the secret ingredient.
The kitchen is warm and cozy and I offer to make eggs, pulling the carton out of the fridge and cracking one, two, ten eggs into the bowl. The shells find a place in an empty pan and the silver whisk turns in my fingers. I sprinkle the salt and add a dash of pepper, and then add the secret. A smidge of sugar. I was making eggs and my mom said, "wait! you don't know the secret." So she whispered it to me and I laughed and she laughed and we laughed together.
"Is that what makes them fluffy?" I ask, half-jokingly. She laughs again and shakes her head. "Yes. And no. I don't know what it does -- probably nothing, but that's how my grandpa made them. That's how we make scrambled eggs." She says it likes its the surest thing in the world and somehow, it makes such perfect sense that all I can do is add a pinch more sugar.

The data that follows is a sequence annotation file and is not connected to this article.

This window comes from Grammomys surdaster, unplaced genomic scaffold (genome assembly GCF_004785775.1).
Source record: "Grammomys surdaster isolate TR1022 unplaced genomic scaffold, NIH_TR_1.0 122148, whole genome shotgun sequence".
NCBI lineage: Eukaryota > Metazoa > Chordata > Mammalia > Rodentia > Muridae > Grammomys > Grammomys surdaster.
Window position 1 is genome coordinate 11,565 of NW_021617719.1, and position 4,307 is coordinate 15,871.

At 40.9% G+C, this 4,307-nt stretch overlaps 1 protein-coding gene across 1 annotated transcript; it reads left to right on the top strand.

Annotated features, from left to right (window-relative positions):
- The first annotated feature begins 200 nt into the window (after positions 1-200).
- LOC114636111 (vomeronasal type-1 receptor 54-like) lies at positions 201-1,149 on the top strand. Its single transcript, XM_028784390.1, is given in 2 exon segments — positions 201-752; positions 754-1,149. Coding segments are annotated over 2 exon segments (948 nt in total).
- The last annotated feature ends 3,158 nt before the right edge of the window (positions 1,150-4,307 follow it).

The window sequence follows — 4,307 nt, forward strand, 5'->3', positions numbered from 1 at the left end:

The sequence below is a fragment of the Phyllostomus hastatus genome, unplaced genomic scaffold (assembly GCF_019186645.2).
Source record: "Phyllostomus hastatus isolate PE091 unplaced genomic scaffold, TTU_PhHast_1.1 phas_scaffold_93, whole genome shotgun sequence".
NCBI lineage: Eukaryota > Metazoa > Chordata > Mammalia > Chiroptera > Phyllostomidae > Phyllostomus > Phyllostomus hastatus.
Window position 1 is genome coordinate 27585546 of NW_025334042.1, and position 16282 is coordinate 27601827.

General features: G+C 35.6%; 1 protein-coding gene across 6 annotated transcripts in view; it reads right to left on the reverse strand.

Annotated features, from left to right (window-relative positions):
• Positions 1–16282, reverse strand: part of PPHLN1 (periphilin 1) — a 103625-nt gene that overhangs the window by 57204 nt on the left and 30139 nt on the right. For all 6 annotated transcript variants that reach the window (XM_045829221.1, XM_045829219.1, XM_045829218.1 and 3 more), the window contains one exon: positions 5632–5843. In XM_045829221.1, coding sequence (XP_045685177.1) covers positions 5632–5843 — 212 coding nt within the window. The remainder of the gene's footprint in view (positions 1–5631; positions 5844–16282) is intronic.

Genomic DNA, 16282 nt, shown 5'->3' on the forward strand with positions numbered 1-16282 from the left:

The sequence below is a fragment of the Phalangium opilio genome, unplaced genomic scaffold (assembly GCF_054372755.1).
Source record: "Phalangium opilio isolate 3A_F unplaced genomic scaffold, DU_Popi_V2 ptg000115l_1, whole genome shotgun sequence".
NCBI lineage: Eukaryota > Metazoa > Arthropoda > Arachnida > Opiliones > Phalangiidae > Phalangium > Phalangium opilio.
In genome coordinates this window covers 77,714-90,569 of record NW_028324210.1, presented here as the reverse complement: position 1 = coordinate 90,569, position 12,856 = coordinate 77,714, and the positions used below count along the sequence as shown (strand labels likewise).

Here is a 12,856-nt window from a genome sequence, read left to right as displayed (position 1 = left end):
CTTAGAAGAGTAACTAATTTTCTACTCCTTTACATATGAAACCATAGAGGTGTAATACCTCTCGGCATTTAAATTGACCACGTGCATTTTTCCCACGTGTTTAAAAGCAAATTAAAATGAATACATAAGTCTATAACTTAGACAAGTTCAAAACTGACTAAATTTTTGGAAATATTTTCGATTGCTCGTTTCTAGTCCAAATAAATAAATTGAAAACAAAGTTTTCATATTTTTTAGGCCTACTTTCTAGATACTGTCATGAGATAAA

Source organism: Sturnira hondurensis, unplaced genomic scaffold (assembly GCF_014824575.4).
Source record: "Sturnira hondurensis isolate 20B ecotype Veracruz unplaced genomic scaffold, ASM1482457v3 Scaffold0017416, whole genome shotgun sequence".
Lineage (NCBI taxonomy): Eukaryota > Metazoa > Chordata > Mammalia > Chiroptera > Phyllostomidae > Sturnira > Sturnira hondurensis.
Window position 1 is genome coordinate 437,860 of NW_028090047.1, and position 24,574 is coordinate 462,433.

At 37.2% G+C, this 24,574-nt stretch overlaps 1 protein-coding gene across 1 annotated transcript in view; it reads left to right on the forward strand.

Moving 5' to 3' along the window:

Because that's how my great-grandpa did it. That's how my grandpa does it. That's how my mom does it. That's how I do it. That's just how we do it -- my family and me. It's these traditions that truly make life sweet; these way-we-do-its passed down that separate the ordinary from the special. Food sometimes is an anchor to our past, and in this case, I can see my mom, young and wide-eyed with her grandpa in the kitchen. Him leaning down and saying, "now here's the secret."
The little things like remembering that her grandpa always made scrambled eggs with a pinch of sugar are the memories that we hold onto. And maybe, just maybe, it's the reason why homecooked meals tastes the best. They may not always be restaurant quality, but there's something about them that that's better than the fare of kings. They have memories and traditions baked into them that no restaurant can ever hope to come close to.
We all have our secret ingredients. This is one of mine.